The SuperSonic/TranSonic/WindTunnel team during its construction. From left, Patrick McIntertt, Warren Buzzard, Benjamin Shea, Dr. Phillip Ligrani, Daniel Corey, Andrew Miller, laboratory engineer Tony Hall and Benjamin Lund.

Michael Mercier | UAH

A new $2 million wind tunnel system at The University of Alabama in Huntsville (UAH) is ready to undertake supersonic flow research with Mach numbers up to 3.

Built with support from the Alabama Innovation Fund, the SuperSonic/TranSonic/WindTunnel, or SS/TS/WT, resides in the Air Breathing Test Cell at UAH's Johnson Research Center and makes UAH one of an elite handful of universities nationwide with such capabilities. The facility recently passed testing at supersonic speeds and is being outfitted with an optical flow visualization system for research use.

"The recent successful tests were an order of magnitude more difficult compared to what we did in early May," says Dr. Phillip Ligrani, UAH eminent scholar in propulsion and the project's principal investigator, who is also a professor of mechanical and aerospace engineering. The first confirmed supersonic flow test took place on June 20, 2016. The test section inlet Mach number was 1.57.

"As with previous tests, we were all pleased regarding the smooth and relatively quiet operation of the facility, which we attribute in part to the design of associated wind tunnel components," Dr. Ligrani says. "We are currently refining the main pressure regulating valve operation and setting up systems for high-quality flow visualization."

The test bed sections of the facility reach speeds and air velocities ranging from Mach 1.6, with an airspeed of approximately 1,230 miles per hour, to Mach 3, with an airspeed of about 2,300 mph, says Dr. Ligrani.

Test applications include supersonic engine intakes, scramjets and hybrid space vehicles and components.

"We will be pleased to do some demonstration runs with guest observers in the near future, but we want the flow visualization apparatus operational first," Dr. Ligrani says. "This facility enhances the ability of UAH to conduct high quality aerospace, aerodynamic and aero-propulsion research in order to advance the state of the art in these different areas."

The project was awarded $249,810 by the Alabama Innovation Fund, supplemented by investment from UAH's Office of the Vice President for Research and Economic Development. The Innovation Fund is a program administered by the Alabama Department of Commerce that aims to stimulate promising research at universities and organizations across the state.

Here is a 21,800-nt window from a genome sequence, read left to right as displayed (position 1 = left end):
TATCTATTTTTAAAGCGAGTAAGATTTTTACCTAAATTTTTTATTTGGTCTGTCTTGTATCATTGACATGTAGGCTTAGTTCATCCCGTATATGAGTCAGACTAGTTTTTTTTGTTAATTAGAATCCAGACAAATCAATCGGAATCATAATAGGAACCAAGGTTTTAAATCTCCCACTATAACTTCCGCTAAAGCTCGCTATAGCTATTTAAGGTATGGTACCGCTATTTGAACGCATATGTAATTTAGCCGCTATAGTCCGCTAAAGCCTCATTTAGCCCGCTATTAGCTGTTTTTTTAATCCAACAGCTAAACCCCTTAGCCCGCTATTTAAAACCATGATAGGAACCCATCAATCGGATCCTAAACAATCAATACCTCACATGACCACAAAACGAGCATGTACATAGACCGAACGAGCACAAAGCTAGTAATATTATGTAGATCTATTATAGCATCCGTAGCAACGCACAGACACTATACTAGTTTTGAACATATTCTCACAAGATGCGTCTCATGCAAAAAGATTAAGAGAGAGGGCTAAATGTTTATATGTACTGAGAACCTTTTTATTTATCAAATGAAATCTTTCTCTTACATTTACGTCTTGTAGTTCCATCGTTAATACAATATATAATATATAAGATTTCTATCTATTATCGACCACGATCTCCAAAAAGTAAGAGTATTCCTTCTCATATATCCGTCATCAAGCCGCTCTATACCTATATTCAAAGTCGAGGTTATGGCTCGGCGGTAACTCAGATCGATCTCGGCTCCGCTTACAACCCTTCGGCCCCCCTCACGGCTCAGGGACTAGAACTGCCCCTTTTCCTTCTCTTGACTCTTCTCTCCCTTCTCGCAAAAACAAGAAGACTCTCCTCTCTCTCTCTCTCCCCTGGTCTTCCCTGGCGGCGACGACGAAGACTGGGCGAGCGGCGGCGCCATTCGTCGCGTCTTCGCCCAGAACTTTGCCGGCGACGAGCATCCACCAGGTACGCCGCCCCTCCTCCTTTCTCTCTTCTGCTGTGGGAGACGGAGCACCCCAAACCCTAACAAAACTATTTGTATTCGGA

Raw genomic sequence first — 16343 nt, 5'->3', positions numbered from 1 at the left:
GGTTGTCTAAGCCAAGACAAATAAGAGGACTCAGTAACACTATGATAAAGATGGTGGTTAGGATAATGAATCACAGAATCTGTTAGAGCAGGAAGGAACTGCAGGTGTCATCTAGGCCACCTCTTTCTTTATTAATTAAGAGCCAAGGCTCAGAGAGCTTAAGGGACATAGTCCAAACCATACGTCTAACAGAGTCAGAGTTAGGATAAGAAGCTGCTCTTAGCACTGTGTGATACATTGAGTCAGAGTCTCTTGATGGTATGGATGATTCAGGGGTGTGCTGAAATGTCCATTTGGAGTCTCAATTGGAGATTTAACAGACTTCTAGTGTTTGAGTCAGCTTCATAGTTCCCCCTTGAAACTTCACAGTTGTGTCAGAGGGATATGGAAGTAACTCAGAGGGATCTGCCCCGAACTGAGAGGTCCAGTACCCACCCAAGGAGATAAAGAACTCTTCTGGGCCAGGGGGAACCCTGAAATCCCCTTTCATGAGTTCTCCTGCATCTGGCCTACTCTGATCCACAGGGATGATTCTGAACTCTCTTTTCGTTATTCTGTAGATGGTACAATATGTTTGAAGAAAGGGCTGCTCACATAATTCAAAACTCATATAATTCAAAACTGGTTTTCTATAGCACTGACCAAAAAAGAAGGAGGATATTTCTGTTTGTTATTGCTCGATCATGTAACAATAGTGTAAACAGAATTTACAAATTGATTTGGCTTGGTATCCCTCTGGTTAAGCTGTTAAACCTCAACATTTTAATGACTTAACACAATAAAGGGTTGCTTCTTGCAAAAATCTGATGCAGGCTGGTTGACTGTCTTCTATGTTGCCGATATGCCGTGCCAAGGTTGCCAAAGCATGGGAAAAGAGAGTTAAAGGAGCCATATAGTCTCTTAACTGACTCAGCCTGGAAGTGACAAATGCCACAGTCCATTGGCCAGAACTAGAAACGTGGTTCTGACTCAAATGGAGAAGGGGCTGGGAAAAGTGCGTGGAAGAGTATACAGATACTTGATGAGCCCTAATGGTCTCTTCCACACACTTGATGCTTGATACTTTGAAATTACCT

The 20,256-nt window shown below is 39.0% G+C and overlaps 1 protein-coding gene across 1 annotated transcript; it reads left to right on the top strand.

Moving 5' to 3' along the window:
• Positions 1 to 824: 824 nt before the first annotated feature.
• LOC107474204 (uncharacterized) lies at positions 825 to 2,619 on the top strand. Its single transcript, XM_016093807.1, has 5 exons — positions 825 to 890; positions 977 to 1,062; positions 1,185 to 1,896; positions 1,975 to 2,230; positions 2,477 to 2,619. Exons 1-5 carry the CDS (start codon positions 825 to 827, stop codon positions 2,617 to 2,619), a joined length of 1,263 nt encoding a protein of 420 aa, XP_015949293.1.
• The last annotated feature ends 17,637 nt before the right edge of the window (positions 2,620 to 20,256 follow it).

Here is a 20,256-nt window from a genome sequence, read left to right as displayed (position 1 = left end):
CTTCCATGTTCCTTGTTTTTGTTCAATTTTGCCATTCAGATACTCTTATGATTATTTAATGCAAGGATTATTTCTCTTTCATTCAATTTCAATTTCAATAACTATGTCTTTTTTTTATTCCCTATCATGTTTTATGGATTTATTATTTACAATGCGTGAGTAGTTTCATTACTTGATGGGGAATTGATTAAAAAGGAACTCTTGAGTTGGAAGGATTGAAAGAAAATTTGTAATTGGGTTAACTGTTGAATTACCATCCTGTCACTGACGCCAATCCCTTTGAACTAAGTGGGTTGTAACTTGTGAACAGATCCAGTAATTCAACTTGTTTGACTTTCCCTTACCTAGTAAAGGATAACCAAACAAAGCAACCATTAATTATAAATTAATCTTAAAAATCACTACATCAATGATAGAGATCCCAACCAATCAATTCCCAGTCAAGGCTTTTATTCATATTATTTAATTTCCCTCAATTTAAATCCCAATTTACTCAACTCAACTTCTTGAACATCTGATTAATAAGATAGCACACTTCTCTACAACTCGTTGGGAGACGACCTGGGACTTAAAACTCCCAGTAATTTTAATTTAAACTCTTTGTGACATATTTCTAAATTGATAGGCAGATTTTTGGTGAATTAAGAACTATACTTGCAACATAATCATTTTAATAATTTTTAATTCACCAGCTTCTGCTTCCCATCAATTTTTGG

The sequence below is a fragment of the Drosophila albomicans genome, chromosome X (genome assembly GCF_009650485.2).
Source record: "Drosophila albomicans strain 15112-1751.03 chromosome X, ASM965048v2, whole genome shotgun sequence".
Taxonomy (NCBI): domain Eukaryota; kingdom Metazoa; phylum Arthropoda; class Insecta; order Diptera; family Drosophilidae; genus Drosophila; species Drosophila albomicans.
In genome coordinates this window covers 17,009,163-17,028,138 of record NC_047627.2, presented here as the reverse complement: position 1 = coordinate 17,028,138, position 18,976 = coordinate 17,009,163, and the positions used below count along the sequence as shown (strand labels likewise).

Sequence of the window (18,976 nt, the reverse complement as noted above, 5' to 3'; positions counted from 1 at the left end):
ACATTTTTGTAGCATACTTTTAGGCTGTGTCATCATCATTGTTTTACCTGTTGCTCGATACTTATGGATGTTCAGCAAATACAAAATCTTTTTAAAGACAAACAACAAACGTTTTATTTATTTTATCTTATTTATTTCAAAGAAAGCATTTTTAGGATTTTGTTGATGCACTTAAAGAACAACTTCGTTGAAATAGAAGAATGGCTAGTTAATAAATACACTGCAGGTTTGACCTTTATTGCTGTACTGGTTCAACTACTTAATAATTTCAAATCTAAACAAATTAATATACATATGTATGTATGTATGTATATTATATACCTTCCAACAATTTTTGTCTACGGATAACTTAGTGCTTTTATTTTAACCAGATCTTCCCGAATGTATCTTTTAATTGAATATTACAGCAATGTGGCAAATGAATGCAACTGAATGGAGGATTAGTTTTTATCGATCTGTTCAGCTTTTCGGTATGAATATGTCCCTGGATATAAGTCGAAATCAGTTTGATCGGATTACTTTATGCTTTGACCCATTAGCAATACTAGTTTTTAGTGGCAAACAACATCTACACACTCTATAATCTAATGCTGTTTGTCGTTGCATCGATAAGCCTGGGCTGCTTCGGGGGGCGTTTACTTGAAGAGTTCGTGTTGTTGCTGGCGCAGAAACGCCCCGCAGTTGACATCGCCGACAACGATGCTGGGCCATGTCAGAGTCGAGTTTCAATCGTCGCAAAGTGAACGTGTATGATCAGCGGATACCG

"The state of Alabama provides an excellent and unique environment for the development of advanced research efforts, which are tied to important and vital economic activities. Such activities benefit the scientific and engineering communities, not only for the Huntsville area, but for the entire state," says Dr. Ligrani. "We are likewise very grateful to the UAH Office of Research and Economic Development for the generous supplemental support we received for this project. I am also grateful to the Propulsion Research Center and the Department of Mechanical and Aerospace Engineering for the outstanding support provided to this and to related efforts since my arrival at UAH in August of 2014."

Air for the tunnel is supplied by four 16-ton, 14-foot-long tanks valued at $1 million that were donated to the university by the U.S. Air Force's Arnold Engineering Development Center in Manchester, Tenn. The tanks started life as rocket fuel storage but now are used in conjunction with a fifth tank to provide 50 cubic meters of compressed air storage at supply pressures up to 2,500 pounds per square inch.

"An elaborate valve system controls the flow," Dr. Ligrani says. "This will ensure high enough flow rates and pressures to reach the required supersonic speeds."

Air from the tanks is routed through pressure regulating valves to two wind tunnels that are slightly larger than washing machines, where it rushes past objects under research in the 9.6-inch by 4-inch test bed chambers and then is exhausted outdoors through a noise reduction baffle system.


Dr. Phillip Ligrani

Jim Steele